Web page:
Curious Nature: Celebrate the special trees in your life on Arbor Day |

Curious Nature: Celebrate the special trees in your life on Arbor Day

Jamie Jubeck
Walking Mountains Science Center
Bristlecone pine trees are among the oldest living species of trees.
Rick Spitzer photo

Do you love the sounds of Aspen stands blowing in the breeze or the scent of towering Colorado Blue Spruce near a stream? Then Arbor Day is your day.

Arbor day is truly an environmentally-friendly holiday when people around the world are encouraged to plant trees in celebration of all the benefits they provide us. It is easy to think of reasons why this holiday is loved around the world. Planting trees helps provide communities with cleaner air, it gets people outdoors to appreciate the natural world, and it is an amazing opportunity to educate others or to become educated about the wonderful trees around us.

Many people are familiar with Arbor Day or have at least have seen it marked on the calendar on the last Friday of April. What some might not know is that Arbor Day has an interesting origin story born right here in the United States of America.

This story begins in 1854 when a young J. Sterling Morton and his wife Caroline decided to move from their home in Michigan to establish new roots in the newly-established Nebraska territory. Westward expansion was an enticing concept that promised cheap land and a prosperous future for those who made the journey. The Mortons purchased 160 acres of property in Nebraska consisting mainly of shrubs and grasses indicative of a plains landscape. Morton, being a man of action, quickly began to plant trees on their property to improve soil stability, decrease wind erosion, and simply because he loved trees.

Being an accomplished journalist in Michigan, Mr. Morton quickly rose in rank among Nebraskan news outlets to become editor-in-chief of the state’s first newspaper, The Nebraska City News. Seizing the opportunity, Mr. Morton used this platform to advocate for the planting of and responsible care of trees as well as to inform others of trees’ importance to our wellbeing. His message quickly gained strong support, in part because most Nebraskans were aware of the lack of trees in their communities and wished to have more.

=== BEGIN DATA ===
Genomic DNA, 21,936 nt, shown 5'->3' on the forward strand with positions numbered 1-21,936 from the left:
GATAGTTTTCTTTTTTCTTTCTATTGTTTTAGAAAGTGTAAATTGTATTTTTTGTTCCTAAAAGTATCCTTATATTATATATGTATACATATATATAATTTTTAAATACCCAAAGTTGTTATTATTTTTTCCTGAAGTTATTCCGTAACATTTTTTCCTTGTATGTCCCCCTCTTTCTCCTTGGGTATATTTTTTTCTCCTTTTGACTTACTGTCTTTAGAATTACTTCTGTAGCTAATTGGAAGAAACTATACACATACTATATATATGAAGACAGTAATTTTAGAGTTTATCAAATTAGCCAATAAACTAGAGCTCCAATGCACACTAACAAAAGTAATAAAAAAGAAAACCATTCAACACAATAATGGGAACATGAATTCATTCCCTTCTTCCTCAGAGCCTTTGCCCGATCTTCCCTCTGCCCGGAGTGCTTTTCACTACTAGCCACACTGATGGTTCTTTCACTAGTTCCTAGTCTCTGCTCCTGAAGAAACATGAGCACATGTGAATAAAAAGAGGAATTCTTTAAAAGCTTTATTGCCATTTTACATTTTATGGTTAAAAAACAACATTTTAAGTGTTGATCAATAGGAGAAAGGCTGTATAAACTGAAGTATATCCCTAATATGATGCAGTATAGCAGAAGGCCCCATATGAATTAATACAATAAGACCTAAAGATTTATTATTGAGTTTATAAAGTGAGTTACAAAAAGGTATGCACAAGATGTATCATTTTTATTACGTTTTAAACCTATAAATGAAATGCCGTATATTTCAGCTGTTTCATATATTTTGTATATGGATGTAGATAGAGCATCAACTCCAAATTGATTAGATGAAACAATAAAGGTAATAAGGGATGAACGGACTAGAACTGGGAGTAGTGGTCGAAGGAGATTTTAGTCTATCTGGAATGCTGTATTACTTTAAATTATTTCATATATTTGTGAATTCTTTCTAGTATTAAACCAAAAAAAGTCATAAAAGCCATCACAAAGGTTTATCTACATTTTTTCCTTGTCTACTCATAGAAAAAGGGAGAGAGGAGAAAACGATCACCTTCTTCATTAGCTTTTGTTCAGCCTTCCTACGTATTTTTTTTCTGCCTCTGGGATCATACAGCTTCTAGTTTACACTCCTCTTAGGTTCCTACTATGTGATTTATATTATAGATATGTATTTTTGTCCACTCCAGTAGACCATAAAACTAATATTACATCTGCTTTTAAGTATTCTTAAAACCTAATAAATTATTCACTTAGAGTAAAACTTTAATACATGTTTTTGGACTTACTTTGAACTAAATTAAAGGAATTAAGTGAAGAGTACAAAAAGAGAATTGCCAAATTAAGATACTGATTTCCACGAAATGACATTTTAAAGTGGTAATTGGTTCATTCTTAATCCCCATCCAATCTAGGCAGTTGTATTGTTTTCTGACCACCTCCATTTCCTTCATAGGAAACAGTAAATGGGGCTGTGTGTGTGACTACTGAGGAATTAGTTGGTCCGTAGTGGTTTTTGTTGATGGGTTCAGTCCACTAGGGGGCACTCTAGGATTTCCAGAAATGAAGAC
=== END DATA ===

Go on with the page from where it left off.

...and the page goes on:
On January 7, 1872, J. Sterling Morton, with the support of the Nebraska Board of Education, proposed the plans for the first Arbor Day and on April 10, 1872, the first Arbor Day was celebrated with enormous success. Local schools jumped right in as the holiday was an opportunity to learn with hands-on experiences and Nebraskans planted over 1 million trees on that first Arbor Day.

Throughout the years, recognition of the holiday grew and President Nixon recognized it as a national holiday in 1970. Declaration of this holiday was celebrated along with the passage of pro-environmental legislation, such as the passing of the Clean Air Act, the Clean Water Act, and the creation of the Environmental Protection Agency. The concept of Arbor Day has been adopted by many other countries such as Brazil’s Dia da Arvore, Mexico’s Dia del Arbol, Canada’s Maple Leaf Day, and Germany’s Tag des Baumes. Although the dates of these celebrations vary along with growing seasons, they all celebrate the planting of trees for the betterment of the environment.

What better way to celebrate Arbor Day than to plant a tree and care for it as it grows with you. You can rest in the shade the tree provides and enjoy its beauty knowing that you have helped improve the quality of life in your community!

Jamie Jubeck is a naturalist at Walking Mountains Science Center and he loves informing locals and visitors about all the flora and fauna found in the beautiful Eagle Valley! 

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